Severe drought has been affecting the town of Sankandi in The Gambia for the last four decades, and it has taken its toll on the environment. Mangrove forests that grew along the river died, which had repercussions on the local community, who use mangroves as a main resource. Our Observer wanted to work out how to restore the mangrove forests and help the struggling local population.
Ansumana Darboe co-founded the Sankandi Youth Development Organisation in 2005 to promote sustainable development in the region and empower local rural communities. Since 2014, the organisation has been focusing on restoring the once-lush wetlands near the river, which Darboe hopes will boost the local ecosystem and so help the community by repopulating the river with fish. The presence of mangroves encourages fish to breed, so mangrove forests are often linked with a high fish population.
The mangrove, a distinctive tree with long roots that grow in salty, brackish water where few other plants would thrive, is a species under threat. Mangrove forests are found in bodies of saltwater across West Africa, but some forests are shrinking due to deforestation, dams and irrigation, and climate change. In The Gambia, some mangrove forests have been severely damaged because of persistent drought.
"When the mangroves died the fish disappeared"
Darboe told the FRANCE 24 Observers about the effects the drought had on the town.
About five communities in Sankandi are affected by the drought. The area is very sparse and huge. Normally it’s a very busy area with lots of activity, but when mangroves die, people migrate and move away so activity dies.
When the mangroves were there there was an abundance of fish in the water. Lots of people lived along the river and they could always get a good catch. But when the mangroves died all of the fish population disappeared.
Dr Mark Huxham, a researcher in environmental biology at the Edinburgh Napier University, has been working with Ansumana Darboe on the challenges the community in Sankandi is facing. He says that the mangrove forests probably died due to a severe dry season and human intervention.
There was a big dieback along the river about 20 years ago. My speculation is that it is to do with dams that were built along the Gambian river in the 1960s and 1970s that would have changed water flow. Most species of mangroves grow in the sea but grow much better where there’s some freshwater. They can’t grow in pure seawater.
Where the Sankandi youth group works is quite a long way up the river, where there’s low salinity water. If you change the river flow with dams, the water could have become more salty and that would have cause dieback. A dry season can also cause the water to become more salty, and you would only need a month or two of that to kill a large number of trees.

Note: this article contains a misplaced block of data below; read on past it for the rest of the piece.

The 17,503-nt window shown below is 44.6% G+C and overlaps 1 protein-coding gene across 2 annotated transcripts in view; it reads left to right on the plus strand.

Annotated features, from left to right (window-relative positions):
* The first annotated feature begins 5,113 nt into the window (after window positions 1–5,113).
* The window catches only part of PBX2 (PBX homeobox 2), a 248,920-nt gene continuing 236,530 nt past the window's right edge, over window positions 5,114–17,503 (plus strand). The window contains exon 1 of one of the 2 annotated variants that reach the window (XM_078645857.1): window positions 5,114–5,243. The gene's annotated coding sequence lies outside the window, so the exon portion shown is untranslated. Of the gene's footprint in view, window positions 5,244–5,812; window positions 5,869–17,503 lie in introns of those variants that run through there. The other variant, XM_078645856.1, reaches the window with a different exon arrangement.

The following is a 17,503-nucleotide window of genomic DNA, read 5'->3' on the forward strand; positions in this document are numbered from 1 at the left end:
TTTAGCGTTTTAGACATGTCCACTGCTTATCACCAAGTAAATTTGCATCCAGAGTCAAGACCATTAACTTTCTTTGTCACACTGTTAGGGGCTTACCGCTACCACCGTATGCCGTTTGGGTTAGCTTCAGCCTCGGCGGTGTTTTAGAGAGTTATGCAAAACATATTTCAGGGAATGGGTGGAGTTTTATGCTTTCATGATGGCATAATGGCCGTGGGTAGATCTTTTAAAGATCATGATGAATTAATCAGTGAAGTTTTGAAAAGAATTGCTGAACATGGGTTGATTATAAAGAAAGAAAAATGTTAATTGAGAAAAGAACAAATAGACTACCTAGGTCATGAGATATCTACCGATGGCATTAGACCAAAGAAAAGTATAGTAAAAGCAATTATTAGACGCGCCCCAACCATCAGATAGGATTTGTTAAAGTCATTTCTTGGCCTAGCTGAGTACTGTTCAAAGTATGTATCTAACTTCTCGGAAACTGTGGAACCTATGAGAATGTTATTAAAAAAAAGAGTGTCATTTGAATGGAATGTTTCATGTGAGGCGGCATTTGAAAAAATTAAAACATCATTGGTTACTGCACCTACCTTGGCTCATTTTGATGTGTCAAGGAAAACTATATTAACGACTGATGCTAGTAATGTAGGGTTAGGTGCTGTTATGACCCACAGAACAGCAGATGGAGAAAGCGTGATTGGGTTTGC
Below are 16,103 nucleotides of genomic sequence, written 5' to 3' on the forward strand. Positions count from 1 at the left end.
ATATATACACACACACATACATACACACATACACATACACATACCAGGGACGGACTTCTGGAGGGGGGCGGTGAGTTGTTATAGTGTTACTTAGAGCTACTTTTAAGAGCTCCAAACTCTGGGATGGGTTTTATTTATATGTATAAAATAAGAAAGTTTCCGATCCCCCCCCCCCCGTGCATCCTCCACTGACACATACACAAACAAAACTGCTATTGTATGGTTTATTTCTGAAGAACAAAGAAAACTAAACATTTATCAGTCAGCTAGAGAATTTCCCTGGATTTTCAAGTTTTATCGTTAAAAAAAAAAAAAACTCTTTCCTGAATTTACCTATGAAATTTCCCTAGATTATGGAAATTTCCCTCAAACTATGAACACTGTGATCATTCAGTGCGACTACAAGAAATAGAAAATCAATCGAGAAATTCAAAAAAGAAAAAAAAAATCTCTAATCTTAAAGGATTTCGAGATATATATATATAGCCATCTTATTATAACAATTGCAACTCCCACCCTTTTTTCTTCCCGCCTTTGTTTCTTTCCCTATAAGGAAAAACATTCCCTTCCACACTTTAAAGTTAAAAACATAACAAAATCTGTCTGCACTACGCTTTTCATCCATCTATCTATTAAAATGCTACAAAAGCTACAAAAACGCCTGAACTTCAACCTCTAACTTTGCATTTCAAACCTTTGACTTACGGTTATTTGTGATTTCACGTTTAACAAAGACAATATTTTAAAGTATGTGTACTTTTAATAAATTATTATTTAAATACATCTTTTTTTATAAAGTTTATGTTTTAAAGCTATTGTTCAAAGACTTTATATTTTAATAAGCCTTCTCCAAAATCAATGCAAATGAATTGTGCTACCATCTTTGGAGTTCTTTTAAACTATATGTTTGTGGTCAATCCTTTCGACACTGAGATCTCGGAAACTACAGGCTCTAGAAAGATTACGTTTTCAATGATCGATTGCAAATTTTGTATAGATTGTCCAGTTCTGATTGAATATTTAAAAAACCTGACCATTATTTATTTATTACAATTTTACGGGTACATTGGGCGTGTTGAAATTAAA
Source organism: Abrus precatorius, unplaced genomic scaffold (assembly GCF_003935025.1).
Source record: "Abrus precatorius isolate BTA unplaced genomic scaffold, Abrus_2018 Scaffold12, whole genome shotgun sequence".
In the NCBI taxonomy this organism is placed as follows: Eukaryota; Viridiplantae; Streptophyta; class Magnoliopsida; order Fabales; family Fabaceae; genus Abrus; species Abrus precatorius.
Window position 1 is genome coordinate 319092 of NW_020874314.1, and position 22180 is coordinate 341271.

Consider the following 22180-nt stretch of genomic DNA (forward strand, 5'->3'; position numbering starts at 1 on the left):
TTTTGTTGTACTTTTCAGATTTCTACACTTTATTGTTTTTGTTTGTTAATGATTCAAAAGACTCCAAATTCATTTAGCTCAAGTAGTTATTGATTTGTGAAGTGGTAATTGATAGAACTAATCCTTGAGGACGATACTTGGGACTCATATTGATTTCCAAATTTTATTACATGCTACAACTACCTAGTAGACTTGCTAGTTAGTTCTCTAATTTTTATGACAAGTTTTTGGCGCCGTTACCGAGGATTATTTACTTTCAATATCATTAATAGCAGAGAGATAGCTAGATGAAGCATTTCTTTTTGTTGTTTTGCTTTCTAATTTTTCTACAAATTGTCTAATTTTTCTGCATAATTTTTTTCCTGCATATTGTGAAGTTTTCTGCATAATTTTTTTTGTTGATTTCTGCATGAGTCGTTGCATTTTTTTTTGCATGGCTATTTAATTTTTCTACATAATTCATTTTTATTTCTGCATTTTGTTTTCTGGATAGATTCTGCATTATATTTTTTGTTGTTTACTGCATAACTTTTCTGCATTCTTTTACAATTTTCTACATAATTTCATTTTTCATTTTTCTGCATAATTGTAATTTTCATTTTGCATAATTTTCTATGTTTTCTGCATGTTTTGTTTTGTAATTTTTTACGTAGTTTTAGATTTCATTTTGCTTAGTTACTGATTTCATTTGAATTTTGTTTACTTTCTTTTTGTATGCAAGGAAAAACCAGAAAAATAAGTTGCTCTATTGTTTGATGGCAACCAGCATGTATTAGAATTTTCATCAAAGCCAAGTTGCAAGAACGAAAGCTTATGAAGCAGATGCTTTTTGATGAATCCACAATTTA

Death of mangrove forests hits poorest people the hardest
Huxham says that mangroves not only encourage fish to thrive in the area, but also have other fundamental uses for nearby communities.
More than 90 per cent of people in The Gambia rely on trees for their cooking fuel, which means there’s a lot of pressure on the forest resources here. People could also be using the timber from the mangroves for building houses.
It doesn’t surprise me that people have moved away. That often happens in these communities, because mangrove products and services are particularly important for the poorest people in a society, those who rely on non-market goods like firewood. This would hit the poorest people hardest because they’re relying on those resources day-to-day.
The Sankandi Youth Development Organisation began in 2005 and initially focused on community development and empowering local women and girls. The mangrove planting project began in 2014, and won a grant in 2018 from the environmental organisation Earthwatch Institute.
Everything run with volunteers
The planting project has been well-received in the community, with many locals volunteering to plant saplings. Darboe is hoping to garner more external support for the organisation.
People in the community like the project. They’re very supportive. Whenever we do a planting exercise everyone goes down to the riverbank to see it being planted, everyone wants to see it happening. We’ve already planted 150,000 mangrove saplings. The area is huge though, so we need billions!
Our number one challenge is funding. We want more research on mangrove planting and the results, data collection and evaluating what we’ve done. We also want to teach people about sustainable development, we want to communicate on that and empower people to do more themselves. We have to buy the mangrove saplings we want to plant. We also have to provide food for the locals if they work with us: they are not paid, so we cook for them. Every time we plant more than 200 people get involved. It’s the entire community.
Since it began, the organisation has launched other initiatives aside from replanting mangroves: it trains locals in beekeeping, setting up hives and empowering members of the local community to set up their own apiculture businesses.
Article by Catherine Bennett (cfbennett2).